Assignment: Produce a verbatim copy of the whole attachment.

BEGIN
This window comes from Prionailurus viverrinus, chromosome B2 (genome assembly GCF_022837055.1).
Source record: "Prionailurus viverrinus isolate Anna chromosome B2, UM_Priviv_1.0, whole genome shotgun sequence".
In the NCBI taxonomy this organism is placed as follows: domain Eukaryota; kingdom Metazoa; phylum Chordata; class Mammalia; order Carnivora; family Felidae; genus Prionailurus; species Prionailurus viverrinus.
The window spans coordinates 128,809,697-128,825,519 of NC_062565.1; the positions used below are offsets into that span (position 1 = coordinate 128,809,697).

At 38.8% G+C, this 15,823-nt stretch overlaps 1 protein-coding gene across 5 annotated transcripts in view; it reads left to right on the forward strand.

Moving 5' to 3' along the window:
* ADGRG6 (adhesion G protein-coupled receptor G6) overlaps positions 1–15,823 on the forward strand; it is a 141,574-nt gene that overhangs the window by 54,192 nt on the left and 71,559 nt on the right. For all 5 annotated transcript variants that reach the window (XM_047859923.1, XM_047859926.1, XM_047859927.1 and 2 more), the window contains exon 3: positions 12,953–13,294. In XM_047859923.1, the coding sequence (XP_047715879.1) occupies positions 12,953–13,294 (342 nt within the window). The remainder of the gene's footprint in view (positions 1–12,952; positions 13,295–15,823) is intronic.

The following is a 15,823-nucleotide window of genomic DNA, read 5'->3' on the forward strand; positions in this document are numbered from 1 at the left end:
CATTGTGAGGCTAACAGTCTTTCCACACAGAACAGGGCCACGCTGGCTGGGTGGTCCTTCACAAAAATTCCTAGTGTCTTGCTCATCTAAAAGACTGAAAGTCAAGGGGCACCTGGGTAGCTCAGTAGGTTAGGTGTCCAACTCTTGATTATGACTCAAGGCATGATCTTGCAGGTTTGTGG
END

This window comes from Prionailurus viverrinus, chromosome B2 (genome assembly GCF_022837055.1).
Source record: "Prionailurus viverrinus isolate Anna chromosome B2, UM_Priviv_1.0, whole genome shotgun sequence".
In the NCBI taxonomy this organism is placed as follows: domain Eukaryota; kingdom Metazoa; phylum Chordata; class Mammalia; order Carnivora; family Felidae; genus Prionailurus; species Prionailurus viverrinus.
The window spans coordinates 128,809,697-128,825,519 of NC_062565.1; the positions used below are offsets into that span (position 1 = coordinate 128,809,697).

At 38.8% G+C, this 15,823-nt stretch overlaps 1 protein-coding gene across 5 annotated transcripts in view; it reads left to right on the forward strand.

Moving 5' to 3' along the window:
* ADGRG6 (adhesion G protein-coupled receptor G6) overlaps positions 1–15,823 on the forward strand; it is a 141,574-nt gene that overhangs the window by 54,192 nt on the left and 71,559 nt on the right. For all 5 annotated transcript variants that reach the window (XM_047859923.1, XM_047859926.1, XM_047859927.1 and 2 more), the window contains exon 3: positions 12,953–13,294. In XM_047859923.1, the coding sequence (XP_047715879.1) occupies positions 12,953–13,294 (342 nt within the window). The remainder of the gene's footprint in view (positions 1–12,952; positions 13,295–15,823) is intronic.

The following is a 15,823-nucleotide window of genomic DNA, read 5'->3' on the forward strand; positions in this document are numbered from 1 at the left end:
CATTGTGAGGCTAACAGTCTTTCCACACAGAACAGGGCCACGCTGGCTGGGTGGTCCTTCACAAAAATTCCTAGTGTCTTGCTCATCTAAAAGACTGAAAGTCAAGGGGCACCTGGGTAGCTCAGTAGGTTAGGTGTCCAACTCTTGATTATGACTCAAGGCATGATCTTGCAGGTTTGTGG